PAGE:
Idea of taking down Nicolás Maduro gains traction in Venezuela

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Just a few days ago, when the opposition in Venezuela could only dream of an electoral victory – not to say a landslide victory- that would finally give them an audible voice in the National Assembly, a foreign correspondent asked Julio Borges, one of the country’s top opposition leaders, if the coalition would seek to remove President Nicolás Maduro from office in that hypothetical case.

“Let’s not go crazy,” he said with a smirk.

But then Sunday happened and, 48 hours later, the electoral board confirmed the Democratic Unity Roundtable (MUD) obtained the 112 seats needed to get the supermajority and thus the constitutional power to sack Supreme Court justices, rewrite Hugo Chavez's 1999 constitution — and, yes, initiate a referendum to revoke Maduro's mandate.

Now opposition leaders are discussing the idea openly and with gusto, after 17 years of uninterrupted Chavista rule. The notion of sacking Nicolás Maduro, an unpopular president elected by the narrowest of margins (1.5 percent) is gaining traction in Venezuela.

Before the election, polls gave the 53-year-old president a 27 percent approval.

The opposition’s victory was so resounding that it has caused a crisis within Chavismo, with at least one former Maduro official, Eduardo Samán, publicly blaming the president for Sunday’s defeat.

On Tuesday Caracas was buzzing with rumors regarding disaffected military leaders, the full cabinet ready to resign and even of political parties that had so far backed Maduro deserting the president.

Since his gloomy appearance on Sunday night, Maduro has remained holed up in the Miraflores Presidential Palace in downtown Caracas, reportedly trying to reach out to allies.

Meanwhile, many of the opposition heavyweights are saying that said they want presidential elections within a year.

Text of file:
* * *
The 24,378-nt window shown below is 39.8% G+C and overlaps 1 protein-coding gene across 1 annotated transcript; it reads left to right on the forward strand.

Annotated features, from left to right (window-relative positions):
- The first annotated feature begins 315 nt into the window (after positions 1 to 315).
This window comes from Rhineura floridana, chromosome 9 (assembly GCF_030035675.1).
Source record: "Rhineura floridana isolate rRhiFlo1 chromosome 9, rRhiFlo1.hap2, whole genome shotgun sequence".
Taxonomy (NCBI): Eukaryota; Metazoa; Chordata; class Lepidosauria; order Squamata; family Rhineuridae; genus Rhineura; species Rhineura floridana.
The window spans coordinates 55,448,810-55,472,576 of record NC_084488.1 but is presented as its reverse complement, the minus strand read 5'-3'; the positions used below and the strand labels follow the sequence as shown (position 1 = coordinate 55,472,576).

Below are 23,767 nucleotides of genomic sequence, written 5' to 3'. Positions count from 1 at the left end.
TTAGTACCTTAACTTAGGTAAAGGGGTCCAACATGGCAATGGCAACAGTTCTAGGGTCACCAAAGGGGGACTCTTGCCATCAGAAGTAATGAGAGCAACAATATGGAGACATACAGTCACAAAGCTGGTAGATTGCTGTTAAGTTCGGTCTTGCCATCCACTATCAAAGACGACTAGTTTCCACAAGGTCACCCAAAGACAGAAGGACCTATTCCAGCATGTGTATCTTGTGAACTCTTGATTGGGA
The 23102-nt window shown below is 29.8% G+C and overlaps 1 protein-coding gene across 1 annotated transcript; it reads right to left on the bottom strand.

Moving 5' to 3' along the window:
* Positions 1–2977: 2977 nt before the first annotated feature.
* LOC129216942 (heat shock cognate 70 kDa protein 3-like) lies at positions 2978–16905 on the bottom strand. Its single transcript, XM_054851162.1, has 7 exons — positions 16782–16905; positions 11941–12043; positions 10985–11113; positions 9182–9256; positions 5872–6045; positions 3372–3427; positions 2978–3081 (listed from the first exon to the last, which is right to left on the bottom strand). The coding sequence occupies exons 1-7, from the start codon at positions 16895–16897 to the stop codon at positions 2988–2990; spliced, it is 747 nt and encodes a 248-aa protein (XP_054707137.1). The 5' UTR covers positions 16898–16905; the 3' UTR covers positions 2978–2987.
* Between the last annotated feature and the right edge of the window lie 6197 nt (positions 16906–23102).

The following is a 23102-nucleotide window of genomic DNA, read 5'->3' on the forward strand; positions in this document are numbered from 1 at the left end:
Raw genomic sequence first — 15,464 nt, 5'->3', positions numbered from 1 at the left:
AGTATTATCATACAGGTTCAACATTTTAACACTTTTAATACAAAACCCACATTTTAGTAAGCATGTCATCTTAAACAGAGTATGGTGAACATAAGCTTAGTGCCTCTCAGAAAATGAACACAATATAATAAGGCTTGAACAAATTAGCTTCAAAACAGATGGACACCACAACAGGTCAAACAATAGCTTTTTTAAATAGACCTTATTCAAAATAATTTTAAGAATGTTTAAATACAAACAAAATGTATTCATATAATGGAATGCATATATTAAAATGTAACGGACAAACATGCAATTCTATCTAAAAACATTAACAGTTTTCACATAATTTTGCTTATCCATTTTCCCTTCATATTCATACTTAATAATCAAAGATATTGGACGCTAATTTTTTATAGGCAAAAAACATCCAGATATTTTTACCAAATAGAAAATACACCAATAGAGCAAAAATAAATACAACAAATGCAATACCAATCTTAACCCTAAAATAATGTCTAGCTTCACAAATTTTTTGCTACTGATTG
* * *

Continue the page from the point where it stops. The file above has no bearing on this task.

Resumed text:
“This government is just useless, I think this is a government whose countdown has started today,” said Henry Ramos, the longest-serving representative and a staunch opposition leader from Acción Democrática told Fox News Latino.

“I don’t see this government ending its mandate in three years. It is too weak and now it is weaker by the internal divisions that are evident after this defeat,” added Ramos, who got reelected for Caracas.

In Caracas, which electionwise counts as a state, Chavismo has now zero of the 8 slots voted.

Freddy Guevara, the most voted lawmaker in Venezuela with almost half a million votes, toed the line of regime change and even took it a couple steps further.

What about, you know, a little conciliation?, one reporter ventured at one point on Monday. “Conciliation [is possible] with the people including the Chavista people, because they voted for us, too,” he said.

“Conciliation with the government? We will dialogue and reach agreements toward change, not toward maintaining the status quo,” he continued. “We will not collaborate in them staying in power.”

He said the opposition, whose top visible leader has yet to emerge, has now to figure out how to use its newly-found electoral leverage in order to remove Maduro or, in Guevara’s words, “how will we use this power that the people has given us until it translates into a change in government, a change in the system and a change in (political) model.”

“Change needs to be consolidated through a change in government. We must elect a new government, and give that new government governability. This isn’t over,” he said.